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It's actually an infrared heat projector. So it won't get extra light. Then a uvb light T5 HO 5.0 that spans the length of the tank.
An IR is great for keeping fries hot. But is absolutely overkill for a Redfoot tortoise.
It will be super desicating to the shell and will become a death ray if the poor tortoise manages to flip upside down in it's vicinity.
It will also zap humidity from the entire enclosure.
If it's all you have for now, swap it out for a standard household 60 watt incandescent light bulb until you can replace it with something more suitable. A standard incandescent bulb will put out good heat in a pinch and the light itself isn't harsh.
The good news is that your UVB light is perfect!
 

jjrene1991

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An IR is great for keeping fries hot. But is absolutely overkill for a Redfoot tortoise.
It will be super desicating to the shell and will become a death ray if the poor tortoise manages to flip upside down in it's vicinity.
It will also zap humidity from the entire enclosure.
If it's all you have for now, swap it out for a standard household 60 watt incandescent light bulb until you can replace it with something more suitable. A standard incandescent bulb will put out good heat in a pinch and the light itself isn't harsh.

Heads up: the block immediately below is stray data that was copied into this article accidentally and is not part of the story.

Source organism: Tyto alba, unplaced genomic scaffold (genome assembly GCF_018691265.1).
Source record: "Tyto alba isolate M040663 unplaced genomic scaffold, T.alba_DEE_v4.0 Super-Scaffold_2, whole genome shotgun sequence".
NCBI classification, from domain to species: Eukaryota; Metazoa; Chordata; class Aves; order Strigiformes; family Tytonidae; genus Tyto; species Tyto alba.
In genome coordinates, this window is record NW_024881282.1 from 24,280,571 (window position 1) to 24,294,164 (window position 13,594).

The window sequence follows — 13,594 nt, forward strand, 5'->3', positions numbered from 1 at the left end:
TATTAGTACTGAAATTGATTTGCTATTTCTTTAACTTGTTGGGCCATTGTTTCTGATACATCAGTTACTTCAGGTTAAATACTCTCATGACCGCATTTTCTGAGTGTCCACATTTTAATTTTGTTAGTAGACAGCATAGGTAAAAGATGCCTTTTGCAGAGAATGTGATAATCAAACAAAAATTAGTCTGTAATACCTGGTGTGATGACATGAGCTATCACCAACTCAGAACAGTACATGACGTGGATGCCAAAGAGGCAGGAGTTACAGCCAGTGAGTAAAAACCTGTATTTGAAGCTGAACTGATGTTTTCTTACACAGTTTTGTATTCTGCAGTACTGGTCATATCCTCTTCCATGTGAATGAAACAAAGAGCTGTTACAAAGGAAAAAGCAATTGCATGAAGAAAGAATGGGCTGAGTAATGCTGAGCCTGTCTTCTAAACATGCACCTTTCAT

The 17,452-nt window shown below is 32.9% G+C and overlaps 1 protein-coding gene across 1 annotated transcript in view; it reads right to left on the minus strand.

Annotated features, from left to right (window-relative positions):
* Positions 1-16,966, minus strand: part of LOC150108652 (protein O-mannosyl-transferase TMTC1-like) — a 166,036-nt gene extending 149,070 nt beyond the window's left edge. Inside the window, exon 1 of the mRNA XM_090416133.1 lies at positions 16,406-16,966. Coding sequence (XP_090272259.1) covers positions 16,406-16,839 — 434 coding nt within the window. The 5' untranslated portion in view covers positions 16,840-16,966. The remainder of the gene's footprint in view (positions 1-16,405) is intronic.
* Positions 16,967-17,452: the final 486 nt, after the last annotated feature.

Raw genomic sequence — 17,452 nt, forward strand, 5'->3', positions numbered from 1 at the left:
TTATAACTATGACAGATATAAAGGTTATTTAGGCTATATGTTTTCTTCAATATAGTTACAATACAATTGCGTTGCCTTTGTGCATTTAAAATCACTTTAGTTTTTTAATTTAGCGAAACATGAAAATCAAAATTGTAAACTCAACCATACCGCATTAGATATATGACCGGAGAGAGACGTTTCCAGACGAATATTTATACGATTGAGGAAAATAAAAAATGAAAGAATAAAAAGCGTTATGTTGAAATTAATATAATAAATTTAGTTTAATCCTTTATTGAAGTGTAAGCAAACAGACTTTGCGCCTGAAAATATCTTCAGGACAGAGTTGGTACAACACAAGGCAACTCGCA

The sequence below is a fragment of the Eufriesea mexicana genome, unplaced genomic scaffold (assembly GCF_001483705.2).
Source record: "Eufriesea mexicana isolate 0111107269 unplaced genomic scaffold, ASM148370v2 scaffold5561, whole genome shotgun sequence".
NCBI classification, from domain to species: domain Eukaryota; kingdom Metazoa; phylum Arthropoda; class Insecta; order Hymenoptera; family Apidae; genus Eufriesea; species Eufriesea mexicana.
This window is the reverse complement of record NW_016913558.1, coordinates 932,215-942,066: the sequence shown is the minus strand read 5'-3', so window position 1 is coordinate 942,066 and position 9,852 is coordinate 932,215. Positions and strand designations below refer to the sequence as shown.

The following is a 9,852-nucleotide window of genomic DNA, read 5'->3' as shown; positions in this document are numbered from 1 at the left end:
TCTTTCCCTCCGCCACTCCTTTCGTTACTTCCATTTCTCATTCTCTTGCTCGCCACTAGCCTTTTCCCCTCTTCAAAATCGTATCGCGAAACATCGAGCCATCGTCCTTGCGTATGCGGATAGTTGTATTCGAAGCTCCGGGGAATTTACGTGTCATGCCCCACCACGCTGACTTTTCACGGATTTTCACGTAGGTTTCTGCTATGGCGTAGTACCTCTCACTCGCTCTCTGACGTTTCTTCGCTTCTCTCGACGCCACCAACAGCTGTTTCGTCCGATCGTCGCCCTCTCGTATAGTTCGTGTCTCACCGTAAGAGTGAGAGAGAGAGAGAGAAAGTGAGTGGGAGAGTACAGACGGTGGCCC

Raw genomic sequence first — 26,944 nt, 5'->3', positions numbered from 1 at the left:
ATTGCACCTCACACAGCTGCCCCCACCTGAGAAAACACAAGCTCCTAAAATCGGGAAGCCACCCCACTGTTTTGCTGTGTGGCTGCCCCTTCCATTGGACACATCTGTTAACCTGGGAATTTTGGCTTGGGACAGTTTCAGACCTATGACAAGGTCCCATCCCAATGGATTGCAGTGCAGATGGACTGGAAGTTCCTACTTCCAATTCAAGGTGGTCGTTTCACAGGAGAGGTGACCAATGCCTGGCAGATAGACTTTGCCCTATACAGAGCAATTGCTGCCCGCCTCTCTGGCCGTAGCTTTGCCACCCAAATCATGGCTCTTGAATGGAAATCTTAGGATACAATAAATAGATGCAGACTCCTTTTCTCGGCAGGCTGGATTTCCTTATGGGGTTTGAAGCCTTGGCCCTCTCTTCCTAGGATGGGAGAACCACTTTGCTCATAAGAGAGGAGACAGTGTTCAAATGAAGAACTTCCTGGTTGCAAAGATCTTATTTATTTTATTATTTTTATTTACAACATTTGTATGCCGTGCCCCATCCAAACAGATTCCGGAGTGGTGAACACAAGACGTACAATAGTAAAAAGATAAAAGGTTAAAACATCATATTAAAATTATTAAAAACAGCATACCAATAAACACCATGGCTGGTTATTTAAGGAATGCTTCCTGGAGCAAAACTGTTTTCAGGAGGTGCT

The good news is that your UVB light is perfect!
What do you suggest for heat then?
 

jjrene1991

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An IR is great for keeping fries hot. But is absolutely overkill for a Redfoot tortoise.
It will be super desicating to the shell and will become a death ray if the poor tortoise manages to flip upside down in it's vicinity.
It will also zap humidity from the entire enclosure.
If it's all you have for now, swap it out for a standard household 60 watt incandescent light bulb until you can replace it with something more suitable. A standard incandescent bulb will put out good heat in a pinch and the light itself isn't harsh.
The good news is that your UVB light is perfect!
For the 5.0 uvb, how far from the substrate should it be? We have ot on the back wall 12 in. From the substrate. We have the heat on one side and the opposite side stays at about 75
Is it aiming downward?
If it's a T5 5.0, 12" sounds about correct.
Yes aiming downward. My only concern is he likes to hang out in the shaded part of the tank away from the light. Will he still get sufficient exposure to the uvb he needs if he doesn't spend time directly under it?
 

ZEROPILOT

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For the 5.0 uvb, how far from the substrate should it be? We have ot on the back wall 12 in. From the substrate. We have the heat on one side and the opposite side stays at about 75

Yes aiming downward. My only concern is he likes to hang out in the shaded part of the tank away from the light. Will he still get sufficient exposure to the uvb he needs if he doesn't spend time directly under it?